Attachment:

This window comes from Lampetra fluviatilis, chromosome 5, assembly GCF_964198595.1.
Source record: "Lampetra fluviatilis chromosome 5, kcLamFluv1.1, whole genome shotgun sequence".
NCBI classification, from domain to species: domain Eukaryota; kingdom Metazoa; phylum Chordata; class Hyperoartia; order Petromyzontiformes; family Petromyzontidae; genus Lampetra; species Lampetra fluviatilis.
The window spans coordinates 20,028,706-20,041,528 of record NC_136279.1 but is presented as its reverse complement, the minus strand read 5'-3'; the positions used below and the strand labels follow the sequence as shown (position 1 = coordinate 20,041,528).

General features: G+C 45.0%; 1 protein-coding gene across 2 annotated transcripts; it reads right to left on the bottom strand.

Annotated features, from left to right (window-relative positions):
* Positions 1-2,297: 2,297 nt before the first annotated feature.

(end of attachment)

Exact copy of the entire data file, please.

This window comes from Lampetra fluviatilis, chromosome 5, assembly GCF_964198595.1.
Source record: "Lampetra fluviatilis chromosome 5, kcLamFluv1.1, whole genome shotgun sequence".
NCBI classification, from domain to species: domain Eukaryota; kingdom Metazoa; phylum Chordata; class Hyperoartia; order Petromyzontiformes; family Petromyzontidae; genus Lampetra; species Lampetra fluviatilis.
The window spans coordinates 20,028,706-20,041,528 of record NC_136279.1 but is presented as its reverse complement, the minus strand read 5'-3'; the positions used below and the strand labels follow the sequence as shown (position 1 = coordinate 20,041,528).

General features: G+C 45.0%; 1 protein-coding gene across 2 annotated transcripts; it reads right to left on the bottom strand.

Annotated features, from left to right (window-relative positions):
* Positions 1-2,297: 2,297 nt before the first annotated feature.